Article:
BlackRock's Senra sees opportunities in Latin America's emerging wealth industry
March 27, 2019
Regional markets are more mature, but the wealth industry remains in its infancy, says the head of BlackRock's Latin American business
With almost $6 trillion in assets under management, far more than the GDP of many countries, BlackRock is the world’s largest money manager. Founded in 1988 with headquarters in New York City, the investment management firm has exposure in almost every region. Overseeing $138 billion in assets in Latin America is Armando Senra. Here he talks about how the region’s capital markets have evolved and what to expect in the future.
Latin American capital markets have matured dramatically in recent decades. How would you assess those markets today when it comes to stability, liquidity and regulation?
Talking about Latin America that broadly won’t work. When I look at the key markets where we participate — Chile, Peru, Colombia, Mexico, Brazi — we’ve come a long way in the last 30 years. You have a deepening of the markets, more sophisticated markets in terms of the development of products, whether its derivatives, ETFs coming to the market, private equity. Other alternative strategies like the creation of vehicles that invest in real assets have transformed places like Mexico. You see a stronger regulatory framework with better corporate governance in those markets. There’s the rise of ESG (environmental, social and governance guidelines), still in the early days. We’re beginning to see that trend faster than we anticipated but still in the early days.
Clearly, as a global investor, when we’re looking at emerging markets, we’re thinking about liquidity, but also thinking about stability and the rules of the game. In emerging markets overall, you have less liquidity than developed markets and that means a lot of times the investments you make will have to be longer-term investments. You cannot get out that easy so we need to continue to see macroeconomic stability, policies that drive a strong regulation in capital markets — rules that don’t change. And that’s generally the path that these key markets have followed and, hopefully, a path that the rest of markets in Latin America will follow as well.
Are any Latin American countries standouts when it comes to regulatory reform?
You can go back a long time ago to the example of Chile and the opening of the pension plans that allowed them to invest abroad. Politically, there may have been challenges, but it allowed pension plans to get better outcomes for their clients, the pensioners, and have more diversified portfolios. It also reduced the pressure on the local market from all that money just being invested locally.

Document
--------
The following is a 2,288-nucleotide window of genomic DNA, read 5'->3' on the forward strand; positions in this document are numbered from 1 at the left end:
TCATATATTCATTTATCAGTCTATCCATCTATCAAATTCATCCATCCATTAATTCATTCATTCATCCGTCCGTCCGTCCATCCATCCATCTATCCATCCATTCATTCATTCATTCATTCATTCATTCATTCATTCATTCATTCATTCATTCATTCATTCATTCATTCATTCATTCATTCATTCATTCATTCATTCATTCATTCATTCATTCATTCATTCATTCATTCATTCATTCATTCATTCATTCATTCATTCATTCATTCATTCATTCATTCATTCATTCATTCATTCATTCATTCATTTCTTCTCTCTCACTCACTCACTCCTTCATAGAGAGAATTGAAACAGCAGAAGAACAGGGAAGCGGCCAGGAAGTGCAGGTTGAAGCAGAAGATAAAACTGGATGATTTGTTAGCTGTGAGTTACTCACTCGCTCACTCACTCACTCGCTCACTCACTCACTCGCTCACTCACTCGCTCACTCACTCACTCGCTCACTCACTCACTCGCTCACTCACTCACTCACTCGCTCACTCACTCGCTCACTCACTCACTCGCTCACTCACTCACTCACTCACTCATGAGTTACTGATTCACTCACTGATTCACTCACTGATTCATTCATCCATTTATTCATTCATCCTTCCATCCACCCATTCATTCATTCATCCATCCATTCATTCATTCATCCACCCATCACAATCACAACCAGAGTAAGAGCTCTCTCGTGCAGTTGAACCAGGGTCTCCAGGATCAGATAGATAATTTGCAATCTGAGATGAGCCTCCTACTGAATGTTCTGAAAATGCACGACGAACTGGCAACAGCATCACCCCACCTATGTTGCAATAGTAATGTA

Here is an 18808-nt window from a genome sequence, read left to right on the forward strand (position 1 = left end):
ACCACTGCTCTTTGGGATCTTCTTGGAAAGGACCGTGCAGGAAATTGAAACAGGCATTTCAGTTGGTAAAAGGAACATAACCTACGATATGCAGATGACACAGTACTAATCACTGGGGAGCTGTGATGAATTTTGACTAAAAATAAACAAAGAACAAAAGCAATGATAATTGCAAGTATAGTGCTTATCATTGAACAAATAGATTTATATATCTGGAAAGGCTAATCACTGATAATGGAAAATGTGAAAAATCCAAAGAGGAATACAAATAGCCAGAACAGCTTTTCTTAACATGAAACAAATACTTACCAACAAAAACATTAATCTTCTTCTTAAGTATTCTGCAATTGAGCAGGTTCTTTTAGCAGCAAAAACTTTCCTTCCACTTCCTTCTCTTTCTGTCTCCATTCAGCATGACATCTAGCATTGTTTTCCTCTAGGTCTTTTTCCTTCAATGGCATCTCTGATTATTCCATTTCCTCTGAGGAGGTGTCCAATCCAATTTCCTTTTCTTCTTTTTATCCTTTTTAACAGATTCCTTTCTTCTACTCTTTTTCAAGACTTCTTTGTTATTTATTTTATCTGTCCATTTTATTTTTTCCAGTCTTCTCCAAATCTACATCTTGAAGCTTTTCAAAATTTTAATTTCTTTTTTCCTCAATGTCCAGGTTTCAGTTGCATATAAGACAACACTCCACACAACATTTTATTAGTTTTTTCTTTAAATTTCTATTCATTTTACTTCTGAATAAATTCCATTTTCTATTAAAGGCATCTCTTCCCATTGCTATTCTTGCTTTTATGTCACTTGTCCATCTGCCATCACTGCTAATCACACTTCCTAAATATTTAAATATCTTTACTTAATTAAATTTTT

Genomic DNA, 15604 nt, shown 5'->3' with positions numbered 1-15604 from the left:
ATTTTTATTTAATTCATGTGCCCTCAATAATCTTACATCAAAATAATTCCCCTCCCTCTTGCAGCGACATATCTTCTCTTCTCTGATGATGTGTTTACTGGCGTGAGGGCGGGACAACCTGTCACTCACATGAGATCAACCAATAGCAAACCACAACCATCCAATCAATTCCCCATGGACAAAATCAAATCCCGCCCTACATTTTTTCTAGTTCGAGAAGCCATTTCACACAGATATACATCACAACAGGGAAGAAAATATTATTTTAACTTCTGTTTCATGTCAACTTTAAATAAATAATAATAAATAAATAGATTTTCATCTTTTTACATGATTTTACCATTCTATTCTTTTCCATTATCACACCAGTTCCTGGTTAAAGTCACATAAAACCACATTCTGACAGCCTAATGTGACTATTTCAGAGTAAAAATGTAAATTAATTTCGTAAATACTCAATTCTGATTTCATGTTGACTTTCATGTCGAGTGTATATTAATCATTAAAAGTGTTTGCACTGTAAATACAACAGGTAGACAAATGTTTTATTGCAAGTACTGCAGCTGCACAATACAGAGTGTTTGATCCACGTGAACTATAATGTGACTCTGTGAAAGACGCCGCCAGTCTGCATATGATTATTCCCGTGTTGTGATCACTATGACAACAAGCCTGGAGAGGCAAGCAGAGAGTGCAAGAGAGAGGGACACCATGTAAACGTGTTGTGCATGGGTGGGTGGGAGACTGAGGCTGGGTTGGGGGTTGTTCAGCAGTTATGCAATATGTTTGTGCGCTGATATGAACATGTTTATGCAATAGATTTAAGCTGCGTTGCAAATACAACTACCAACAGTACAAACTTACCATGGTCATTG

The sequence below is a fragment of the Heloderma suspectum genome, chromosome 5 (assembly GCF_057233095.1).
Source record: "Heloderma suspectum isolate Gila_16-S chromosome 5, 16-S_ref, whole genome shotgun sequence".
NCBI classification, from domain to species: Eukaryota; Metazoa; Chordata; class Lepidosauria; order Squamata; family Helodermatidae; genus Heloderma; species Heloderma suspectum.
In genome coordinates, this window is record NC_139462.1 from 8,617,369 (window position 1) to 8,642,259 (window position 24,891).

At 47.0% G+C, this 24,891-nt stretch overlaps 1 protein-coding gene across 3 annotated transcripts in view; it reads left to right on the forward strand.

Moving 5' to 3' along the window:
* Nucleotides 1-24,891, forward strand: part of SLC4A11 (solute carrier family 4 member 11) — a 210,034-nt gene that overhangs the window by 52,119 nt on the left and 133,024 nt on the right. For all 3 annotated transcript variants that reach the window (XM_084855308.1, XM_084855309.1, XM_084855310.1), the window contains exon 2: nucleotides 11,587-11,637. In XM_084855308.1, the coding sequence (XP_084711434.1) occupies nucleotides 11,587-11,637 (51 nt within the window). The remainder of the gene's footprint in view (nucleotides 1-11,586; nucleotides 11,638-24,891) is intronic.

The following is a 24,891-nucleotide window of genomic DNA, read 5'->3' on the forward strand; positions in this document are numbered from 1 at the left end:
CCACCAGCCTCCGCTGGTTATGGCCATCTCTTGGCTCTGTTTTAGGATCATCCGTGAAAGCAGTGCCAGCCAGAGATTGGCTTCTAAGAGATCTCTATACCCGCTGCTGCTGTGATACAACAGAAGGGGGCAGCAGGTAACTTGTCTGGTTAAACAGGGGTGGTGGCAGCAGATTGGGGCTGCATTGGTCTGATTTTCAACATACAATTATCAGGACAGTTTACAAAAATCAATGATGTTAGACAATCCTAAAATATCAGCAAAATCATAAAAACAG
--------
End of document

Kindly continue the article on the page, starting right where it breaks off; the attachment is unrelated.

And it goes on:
How have sovereign wealth funds helped the markets mature?
Sovereign wealth funds have played an important role in bringing the best global standards in terms of transparency, investment process, including ESG guidelines. They bring regulatory values to the market that permeate other areas, whether it’s pension regulation or the wealth segments. That’s a huge benefit. I would be more cautious about their active role in local markets given that there is conflict of interest in having governments be an active investor in local markets. But in terms of bringing best practices to the markets, they have played a very important role.
Where do you see BlackRock’s business heading in Latin America in the years to come?
We’ve had tremendous growth as you would expect in the pension segment. But you have an asset management industry that’s still in its infancy in many ways. The one segment that is still very much in the early stages is the wealth segment. I like to call it wealth because it covers different layers. Some people call it retail. But it’s one of the areas where Latin America is still in the early days and has a long way to go to incentivize wealth investors to invest and not just to save in deposits but to create a vibrant retail business across the region.
So the rise of the middle class in Latin America is an opportunity to expand your business?
From a pure macro perspective, we always liked Latin America because of the rise of the middle class. But you’re going to have to create new products for them to invest in so they can achieve their goals. This is where the definition of wealth varies a lot from someone who is just beginning their professional career and is saving for retirement, someone who is saving for college, someone from a very wealthy family who needs to diversify their portfolio. It will play out differently depending on the segment.